US diplomats told not to tweet or post on Tillerson’s firing
Just after Secretary of State Rex Tillerson’s sudden firing Tuesday morning, American diplomats at posts spanning the globe were then increasingly surprised — and in some cases disturbed — to receive guidance from Washington telling them not to post or retweet the statement from Undersecretary of State Steve Goldstein on how Tillerson was fired by President Donald Trump, according to multiple diplomats who spoke to CNN about the guidance.
Goldstein, part of Tillerson’s tight inner circle of aides, had released a statement to the press and then tweeted words that he says came from Tillerson himself on his firing: “The secretary did not speak to the President this morning and is unaware of the reason, but he is grateful for the opportunity to serve, and still believes strongly that public service is a noble calling and not to be regretted.”
Goldstein said Tillerson found out he was fired that morning in a tweet from the president; Goldstein himself was then fired after that statement conflicted with the White House’s official line that Tillerson was notified by White House chief of staff John Kelly three days earlier in a late-night phone call.
Multiple diplomats tell CNN it was highly unusual to receive guidance from home to avoid retweeting or repeating the official words of their own undersecretary. The guidance email told them to “freeze further amplification of content that features (Secretary Tillerson)” until Tillerson himself delivered remarks later in the day, according to a senior State official who read it to CNN.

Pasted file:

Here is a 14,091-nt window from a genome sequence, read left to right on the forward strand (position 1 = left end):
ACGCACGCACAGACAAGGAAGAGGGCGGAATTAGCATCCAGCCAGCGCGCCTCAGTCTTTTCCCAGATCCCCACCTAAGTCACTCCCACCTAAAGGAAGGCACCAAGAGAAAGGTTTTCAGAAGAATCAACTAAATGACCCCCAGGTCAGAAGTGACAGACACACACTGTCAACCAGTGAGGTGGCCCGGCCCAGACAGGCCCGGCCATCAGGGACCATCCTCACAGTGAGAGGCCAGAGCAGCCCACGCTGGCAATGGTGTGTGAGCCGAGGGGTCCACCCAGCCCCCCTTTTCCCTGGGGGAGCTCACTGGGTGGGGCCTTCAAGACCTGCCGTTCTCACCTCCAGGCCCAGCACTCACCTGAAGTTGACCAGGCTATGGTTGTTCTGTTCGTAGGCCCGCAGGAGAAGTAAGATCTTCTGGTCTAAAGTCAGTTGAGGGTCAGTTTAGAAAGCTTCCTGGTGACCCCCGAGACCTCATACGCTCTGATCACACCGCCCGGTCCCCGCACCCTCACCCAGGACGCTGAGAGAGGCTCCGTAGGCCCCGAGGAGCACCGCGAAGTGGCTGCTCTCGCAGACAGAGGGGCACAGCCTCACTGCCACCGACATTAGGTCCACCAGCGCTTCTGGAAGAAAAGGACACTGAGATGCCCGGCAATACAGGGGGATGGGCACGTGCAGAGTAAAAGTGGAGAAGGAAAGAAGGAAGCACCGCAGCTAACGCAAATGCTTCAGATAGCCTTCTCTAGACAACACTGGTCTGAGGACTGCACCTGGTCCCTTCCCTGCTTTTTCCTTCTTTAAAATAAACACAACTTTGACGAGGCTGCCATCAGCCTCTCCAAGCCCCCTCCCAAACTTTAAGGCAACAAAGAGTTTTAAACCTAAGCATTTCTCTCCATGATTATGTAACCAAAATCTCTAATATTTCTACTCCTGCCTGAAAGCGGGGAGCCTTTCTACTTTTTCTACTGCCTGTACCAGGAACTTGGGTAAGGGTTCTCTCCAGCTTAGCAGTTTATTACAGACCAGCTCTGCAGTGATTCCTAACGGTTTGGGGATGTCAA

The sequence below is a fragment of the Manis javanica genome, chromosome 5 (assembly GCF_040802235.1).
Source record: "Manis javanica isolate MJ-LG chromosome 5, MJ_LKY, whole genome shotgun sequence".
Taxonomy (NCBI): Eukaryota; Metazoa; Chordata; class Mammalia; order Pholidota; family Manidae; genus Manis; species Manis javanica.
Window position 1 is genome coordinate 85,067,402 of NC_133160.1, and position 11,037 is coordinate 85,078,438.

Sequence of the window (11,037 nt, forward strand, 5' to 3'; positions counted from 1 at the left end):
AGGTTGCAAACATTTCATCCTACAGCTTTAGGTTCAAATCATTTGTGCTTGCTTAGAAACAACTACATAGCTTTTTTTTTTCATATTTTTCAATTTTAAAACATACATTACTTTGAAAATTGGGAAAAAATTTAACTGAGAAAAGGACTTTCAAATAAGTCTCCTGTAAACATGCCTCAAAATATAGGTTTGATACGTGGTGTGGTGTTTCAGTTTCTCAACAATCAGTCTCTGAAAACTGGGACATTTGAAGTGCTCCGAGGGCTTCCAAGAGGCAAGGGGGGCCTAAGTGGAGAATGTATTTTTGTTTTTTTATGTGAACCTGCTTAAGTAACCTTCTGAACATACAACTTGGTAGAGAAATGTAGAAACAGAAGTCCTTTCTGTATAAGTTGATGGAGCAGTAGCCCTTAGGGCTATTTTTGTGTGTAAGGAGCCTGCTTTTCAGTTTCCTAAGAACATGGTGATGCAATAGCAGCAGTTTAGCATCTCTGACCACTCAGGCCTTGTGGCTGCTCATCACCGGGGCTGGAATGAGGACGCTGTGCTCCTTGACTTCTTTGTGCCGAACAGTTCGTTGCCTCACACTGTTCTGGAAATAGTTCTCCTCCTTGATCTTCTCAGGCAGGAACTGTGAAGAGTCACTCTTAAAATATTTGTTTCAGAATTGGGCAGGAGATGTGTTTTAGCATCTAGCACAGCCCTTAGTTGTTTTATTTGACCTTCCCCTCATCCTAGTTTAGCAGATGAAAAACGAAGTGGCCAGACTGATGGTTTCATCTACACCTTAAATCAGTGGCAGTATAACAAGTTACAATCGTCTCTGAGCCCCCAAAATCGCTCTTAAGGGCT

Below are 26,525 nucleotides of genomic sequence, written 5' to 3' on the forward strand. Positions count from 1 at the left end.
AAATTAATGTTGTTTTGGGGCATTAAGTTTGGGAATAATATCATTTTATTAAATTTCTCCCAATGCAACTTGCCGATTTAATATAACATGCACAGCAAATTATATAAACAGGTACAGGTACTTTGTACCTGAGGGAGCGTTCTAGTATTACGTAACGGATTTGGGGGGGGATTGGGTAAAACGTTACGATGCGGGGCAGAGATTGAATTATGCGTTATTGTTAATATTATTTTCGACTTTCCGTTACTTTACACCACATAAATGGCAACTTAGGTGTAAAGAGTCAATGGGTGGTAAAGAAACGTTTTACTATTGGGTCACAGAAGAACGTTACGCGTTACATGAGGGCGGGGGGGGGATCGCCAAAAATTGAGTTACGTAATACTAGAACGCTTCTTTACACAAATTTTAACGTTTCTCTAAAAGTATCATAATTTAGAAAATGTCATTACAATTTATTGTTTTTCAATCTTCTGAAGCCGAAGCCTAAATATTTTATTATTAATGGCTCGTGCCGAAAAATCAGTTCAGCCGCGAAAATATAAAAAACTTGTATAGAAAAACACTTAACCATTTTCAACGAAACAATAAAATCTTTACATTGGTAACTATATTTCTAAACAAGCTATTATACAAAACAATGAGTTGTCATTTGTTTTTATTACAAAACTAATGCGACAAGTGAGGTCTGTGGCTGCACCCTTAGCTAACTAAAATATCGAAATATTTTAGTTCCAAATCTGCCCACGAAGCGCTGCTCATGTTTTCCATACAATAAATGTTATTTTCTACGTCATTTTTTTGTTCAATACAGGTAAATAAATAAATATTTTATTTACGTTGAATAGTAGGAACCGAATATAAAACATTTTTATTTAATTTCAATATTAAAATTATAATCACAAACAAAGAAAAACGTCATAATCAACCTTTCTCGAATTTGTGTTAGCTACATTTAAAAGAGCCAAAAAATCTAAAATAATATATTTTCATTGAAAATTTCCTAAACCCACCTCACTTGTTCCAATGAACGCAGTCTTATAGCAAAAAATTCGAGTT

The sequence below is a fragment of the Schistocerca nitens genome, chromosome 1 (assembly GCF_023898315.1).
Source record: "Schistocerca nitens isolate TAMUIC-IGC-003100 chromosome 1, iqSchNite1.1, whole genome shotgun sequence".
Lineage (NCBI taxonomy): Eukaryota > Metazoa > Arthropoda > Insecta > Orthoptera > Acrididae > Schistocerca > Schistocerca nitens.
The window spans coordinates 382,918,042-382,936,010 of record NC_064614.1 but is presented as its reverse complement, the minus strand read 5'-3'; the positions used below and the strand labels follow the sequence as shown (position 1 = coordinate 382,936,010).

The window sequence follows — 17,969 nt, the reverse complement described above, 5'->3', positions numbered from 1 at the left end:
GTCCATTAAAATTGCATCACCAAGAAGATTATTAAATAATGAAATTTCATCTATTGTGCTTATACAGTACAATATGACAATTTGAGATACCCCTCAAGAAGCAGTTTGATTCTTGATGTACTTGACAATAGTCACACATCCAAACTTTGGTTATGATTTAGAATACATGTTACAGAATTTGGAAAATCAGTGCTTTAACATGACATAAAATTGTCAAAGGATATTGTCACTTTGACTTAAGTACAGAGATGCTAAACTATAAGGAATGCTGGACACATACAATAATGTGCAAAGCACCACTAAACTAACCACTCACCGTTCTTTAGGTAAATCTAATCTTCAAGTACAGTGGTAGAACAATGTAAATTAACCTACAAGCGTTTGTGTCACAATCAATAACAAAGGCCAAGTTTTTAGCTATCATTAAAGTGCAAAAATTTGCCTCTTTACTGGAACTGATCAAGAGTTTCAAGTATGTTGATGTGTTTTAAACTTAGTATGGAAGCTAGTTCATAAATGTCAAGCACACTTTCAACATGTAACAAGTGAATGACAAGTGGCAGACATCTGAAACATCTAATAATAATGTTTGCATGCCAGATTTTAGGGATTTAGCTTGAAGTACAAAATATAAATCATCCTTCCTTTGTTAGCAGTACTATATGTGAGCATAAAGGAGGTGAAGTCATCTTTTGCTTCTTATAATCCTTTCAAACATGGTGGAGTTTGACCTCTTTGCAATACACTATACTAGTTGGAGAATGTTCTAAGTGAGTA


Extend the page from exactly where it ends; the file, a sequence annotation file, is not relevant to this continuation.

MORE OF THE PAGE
That senior State Department official told CNN that the message was “a request from a deputy assistant secretary to hold off until the secretary had done his briefing.”
But the tone and content of that guidance didn’t sit well with many employees, as Goldstein’s recounting of Tillerson’s firing was already being quoted and retweeted and was not being disputed by the State Department.
On a website for internal State Department use, someone had even begun translating the Goldstein statement so that embassies could post it — but abandoned the effort after only two languages.
One overseas diplomat laughed while recounting the confusion the guidance caused. “We were told not to tweet it out, and just to wait.”
“We think it’s bizarre, but it is what it is,” another said.
And another foreign service officer told CNN, “It was strange. Usually, we would post that and retweet it.”
A senior State Department official in Washington agreed: “That’s not something you do in this country. … The statement came from an undersecretary, and it was clear those were Tillerson’s words. And he’s still secretary of state.”
A former US diplomat also weighed in, saying, “Not a single embassy retweeted Goldstein’s message — which is unheard of, and consistent with them being told to avoid that particular message. But why?”